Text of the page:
Bob Rafelson, the director, producer and screenwriter who brought European sensibility to American cinema with “Five Easy Pieces” in 1970, died Saturday night at his home in Aspen, Colorado. He was 89 years old.
Rafelson’s death was confirmed by his 38-year-old former personal assistant, Jolene Wolff, who worked under Rafelson’s production banner, Marmont Productions. Wolff said Rafelson died peacefully, surrounded by his family.
Rafelson partnered with Bert Schneider, who died in 2011, to form the production company Raybert, which later became BBS. He was a major behind-the-scenes force in the making of films like “Easy Rider” in 1969 and “The Last Picture Show” in 1971.
But Rafelson’s production and direction of “Five Easy Pieces,” a critical success in the United States that garnered an impressive box office overseas, made him a major player among a new generation of film-inspired directors. style of the French New Wave. Director Ingmar Bergman expressed his admiration for Rafelson’s achievement.
Starring Jack Nicholson as Bobby Dupea, “Five Easy Pieces” was a character-driven road movie reflecting Rafelson’s perspective on an outsider in deep, unrevealed pain. In an interview, Rafelson, the son of a hatter and an abusive, alcoholic mother, said that Dupea was a character in need of escape. “I had been trying to escape my past since I was 14,” Rafelson said.
Rafelson’s first three films marked a new depth in American cinema. He looked at dysfunctional families, thwarted ambition and alienation in ‘Five Easy Pieces’, 1972’s ‘The King of Marvin Gardens’ and 1976’s ‘Stay Hungry’.
“Five Easy Pieces,” nominated for four Oscars, including Best Picture, also heralded Nicholson’s arrival as a major star, earning him his first Best Actor nomination. Rafelson would also work with Nicholson as co-writer or director on such films as 1981’s ‘The Postman Always Rings Twice’ and 1996’s ‘Blood and Wine’. The actor has said he considers Rafelson to be part of his “surrogate family”.
Ironically, Rafelson’s professional relationship with Nicholson began with much lighter fare. “Head” (1968), which the director co-wrote with Nicholson, featured the Monkees, a rock band modeled after the Beatles. They were fresh off the hit NBC series of the same name created by Rafelson and Schneider. The show ran from 1966 to 1968, winning Rafelson an Emmy for comedy series in 1967.
Although revenue from the series provides funding for “Easy Rider,” Rafelson said he hated what the success of “The Monkees” represented. He called “Head,” his feature debut, a dismissive attempt “to expose the project” for its slick, fashionable superficiality. Rafelson later explained that he tackled so many genres in the film – adventure, western, romance – because “I thought I could never do another picture”.
Robert Rafelson was born in New York. His uncle Samson Raphaelson (“The Shop Around the Corner”) was reportedly Ernst Lubitsch’s favorite screenwriter.
Rafelson studied philosophy at Dartmouth College, where Buck Henry became a close friend. He worked as a disc jockey, edited translations of subtitles for Japanese films, and in 1959 became editor of David Susskind’s “Play of the Week” television series, where he wrote “dialogues extras” for writers like Shakespeare and Ibsen. In 1963, Rafelson was fired after a heated argument with MCA’s Lew Wasserman over the short-lived “Channing” series. Apparently, he was personally escorted off the Universal lot by Wasserman.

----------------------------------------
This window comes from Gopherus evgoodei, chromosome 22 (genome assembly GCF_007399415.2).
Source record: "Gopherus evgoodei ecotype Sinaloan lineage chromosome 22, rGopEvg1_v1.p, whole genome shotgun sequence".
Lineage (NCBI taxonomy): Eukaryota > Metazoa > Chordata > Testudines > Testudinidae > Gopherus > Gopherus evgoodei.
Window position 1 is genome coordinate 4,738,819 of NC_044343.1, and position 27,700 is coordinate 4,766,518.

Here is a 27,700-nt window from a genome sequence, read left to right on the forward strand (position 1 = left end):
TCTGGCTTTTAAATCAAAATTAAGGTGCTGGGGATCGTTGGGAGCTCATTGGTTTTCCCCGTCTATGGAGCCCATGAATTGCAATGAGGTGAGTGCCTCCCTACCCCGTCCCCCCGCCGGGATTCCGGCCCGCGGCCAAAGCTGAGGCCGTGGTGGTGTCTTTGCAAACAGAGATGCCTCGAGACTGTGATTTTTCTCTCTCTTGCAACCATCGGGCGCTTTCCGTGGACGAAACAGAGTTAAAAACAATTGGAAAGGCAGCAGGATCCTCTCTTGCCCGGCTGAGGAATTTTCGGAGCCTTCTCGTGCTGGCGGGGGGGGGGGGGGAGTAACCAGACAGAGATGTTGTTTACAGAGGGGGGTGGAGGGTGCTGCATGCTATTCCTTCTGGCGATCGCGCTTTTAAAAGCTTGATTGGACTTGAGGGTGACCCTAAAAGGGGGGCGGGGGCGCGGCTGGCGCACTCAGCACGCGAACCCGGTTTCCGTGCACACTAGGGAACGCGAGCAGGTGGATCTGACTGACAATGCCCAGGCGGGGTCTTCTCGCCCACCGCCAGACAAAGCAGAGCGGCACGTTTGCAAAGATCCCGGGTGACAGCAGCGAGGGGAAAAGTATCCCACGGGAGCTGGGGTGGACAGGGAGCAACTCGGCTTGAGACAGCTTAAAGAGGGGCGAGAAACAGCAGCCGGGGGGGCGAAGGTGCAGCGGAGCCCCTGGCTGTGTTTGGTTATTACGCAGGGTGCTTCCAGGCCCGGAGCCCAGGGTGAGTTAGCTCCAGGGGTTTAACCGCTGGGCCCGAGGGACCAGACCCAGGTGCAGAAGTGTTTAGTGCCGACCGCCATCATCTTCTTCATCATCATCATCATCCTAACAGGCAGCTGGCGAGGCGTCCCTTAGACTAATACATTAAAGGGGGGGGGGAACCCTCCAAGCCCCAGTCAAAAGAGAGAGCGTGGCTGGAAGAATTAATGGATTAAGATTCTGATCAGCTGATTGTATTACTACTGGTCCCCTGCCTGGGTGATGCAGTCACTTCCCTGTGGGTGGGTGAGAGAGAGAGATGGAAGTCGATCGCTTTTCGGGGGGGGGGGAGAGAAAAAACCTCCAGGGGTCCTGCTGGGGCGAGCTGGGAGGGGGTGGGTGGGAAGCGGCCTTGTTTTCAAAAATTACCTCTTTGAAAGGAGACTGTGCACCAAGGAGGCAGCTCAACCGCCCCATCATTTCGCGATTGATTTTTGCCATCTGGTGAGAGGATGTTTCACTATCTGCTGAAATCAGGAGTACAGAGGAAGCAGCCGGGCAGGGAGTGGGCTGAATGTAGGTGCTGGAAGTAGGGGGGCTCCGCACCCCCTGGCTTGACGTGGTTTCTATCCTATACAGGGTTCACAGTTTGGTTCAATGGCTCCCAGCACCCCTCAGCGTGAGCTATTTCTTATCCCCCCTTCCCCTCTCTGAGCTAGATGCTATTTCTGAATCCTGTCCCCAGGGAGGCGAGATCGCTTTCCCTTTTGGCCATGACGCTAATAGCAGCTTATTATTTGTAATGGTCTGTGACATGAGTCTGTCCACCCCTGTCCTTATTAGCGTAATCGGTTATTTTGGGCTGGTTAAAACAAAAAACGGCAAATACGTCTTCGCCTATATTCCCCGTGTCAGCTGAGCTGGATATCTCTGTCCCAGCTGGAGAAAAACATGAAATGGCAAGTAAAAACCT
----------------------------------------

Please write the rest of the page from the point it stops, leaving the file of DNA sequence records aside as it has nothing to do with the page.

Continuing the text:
Rafelson’s marriage to Toby Carr, the production designer of his early films, ended in divorce. His life was also marked by tragedy when his 10-year-old daughter, Julie, died after a propane stove exploded in her Aspen home in 1973. It “affected everything Bob did after that,” Henry said of his friend.
After the 1970s, Rafelson turned to moody black images. In addition to “Postman” with Nicholson and Jessica Lange, he made “Black Widow” in 1987, with Debra Winger and Theresa Russell. Both films enjoyed healthy box offices in Europe, where Rafelson’s reputation remained in high regard. The 2002 crime thriller ‘No Good Deed’ starred Samuel L. Jackson, Milla Jovovich and Stellan Skarsgard but barely opened in the US
Rafelson received high marks in 1990 for “Mountains of the Moon,” about explorer Sir Richard Burton, but 1992’s “Man Trouble,” which reunited the director with Nicholson and the “Five Easy Pieces” screenwriter. Carole Eastman, and the 1998 HBO TV movie “Poodle Springs,” starring James Caan as Detective Philip Marlowe, did not fare well with audiences or critics.
Rafelson also directed the music video for Lionel Richie’s 1983 hit “All Night Long (All Night),” pairing the infectious pop ballad with a colorful, abstract portrayal of a sunset block party.
With “Five Easy Pieces,” which was selected for preservation by the Library of Congress in 2000, and his work as a producer for BBS, Rafelson will be remembered for spurring the early careers of actors such as Jeff Bridges and Sally Field in “Stay Hungry” and Ellen Burstyn, whom he recommended to Peter Bogdanovich for “The Last Picture Show.”
Reflecting on his own career in a 2004 interview, Rafelson was a philosopher: “If people happen to react to your work while you’re alive, well, you’re very lucky…it gives you permission to keep making movies. But if you don’t get the applause, well, there are other things. I mean, after all, there’s your life to live.
Later in life, Rafelson appeared in the 2010 documentary “America Lost and Found: The BBS Story.”